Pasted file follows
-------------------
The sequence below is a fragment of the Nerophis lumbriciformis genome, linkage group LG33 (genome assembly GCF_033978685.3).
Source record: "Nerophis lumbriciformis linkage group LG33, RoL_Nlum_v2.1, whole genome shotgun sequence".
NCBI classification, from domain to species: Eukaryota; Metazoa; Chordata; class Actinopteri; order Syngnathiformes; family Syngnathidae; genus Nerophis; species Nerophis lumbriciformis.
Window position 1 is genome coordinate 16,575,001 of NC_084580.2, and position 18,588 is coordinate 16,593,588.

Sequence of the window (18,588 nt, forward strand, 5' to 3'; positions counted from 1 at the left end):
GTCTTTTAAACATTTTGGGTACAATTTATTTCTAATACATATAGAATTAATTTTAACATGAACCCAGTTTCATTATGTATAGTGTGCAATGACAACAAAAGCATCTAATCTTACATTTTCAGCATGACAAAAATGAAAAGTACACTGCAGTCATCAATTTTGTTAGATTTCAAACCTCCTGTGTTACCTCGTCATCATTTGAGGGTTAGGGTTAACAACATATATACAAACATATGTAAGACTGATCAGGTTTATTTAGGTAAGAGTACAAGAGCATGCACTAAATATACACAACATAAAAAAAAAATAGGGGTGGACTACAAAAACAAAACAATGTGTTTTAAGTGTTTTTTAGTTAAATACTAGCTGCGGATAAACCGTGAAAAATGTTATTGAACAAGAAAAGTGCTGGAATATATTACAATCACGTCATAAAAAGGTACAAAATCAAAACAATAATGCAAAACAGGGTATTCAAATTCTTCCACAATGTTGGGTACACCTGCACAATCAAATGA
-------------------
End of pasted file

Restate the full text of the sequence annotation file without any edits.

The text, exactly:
The sequence below is a fragment of the Nerophis lumbriciformis genome, linkage group LG33 (genome assembly GCF_033978685.3).
Source record: "Nerophis lumbriciformis linkage group LG33, RoL_Nlum_v2.1, whole genome shotgun sequence".
NCBI classification, from domain to species: Eukaryota; Metazoa; Chordata; class Actinopteri; order Syngnathiformes; family Syngnathidae; genus Nerophis; species Nerophis lumbriciformis.
Window position 1 is genome coordinate 16,575,001 of NC_084580.2, and position 18,588 is coordinate 16,593,588.

Sequence of the window (18,588 nt, forward strand, 5' to 3'; positions counted from 1 at the left end):
GTCTTTTAAACATTTTGGGTACAATTTATTTCTAATACATATAGAATTAATTTTAACATGAACCCAGTTTCATTATGTATAGTGTGCAATGACAACAAAAGCATCTAATCTTACATTTTCAGCATGACAAAAATGAAAAGTACACTGCAGTCATCAATTTTGTTAGATTTCAAACCTCCTGTGTTACCTCGTCATCATTTGAGGGTTAGGGTTAACAACATATATACAAACATATGTAAGACTGATCAGGTTTATTTAGGTAAGAGTACAAGAGCATGCACTAAATATACACAACATAAAAAAAAAATAGGGGTGGACTACAAAAACAAAACAATGTGTTTTAAGTGTTTTTTAGTTAAATACTAGCTGCGGATAAACCGTGAAAAATGTTATTGAACAAGAAAAGTGCTGGAATATATTACAATCACGTCATAAAAAGGTACAAAATCAAAACAATAATGCAAAACAGGGTATTCAAATTCTTCCACAATGTTGGGTACACCTGCACAATCAAATGA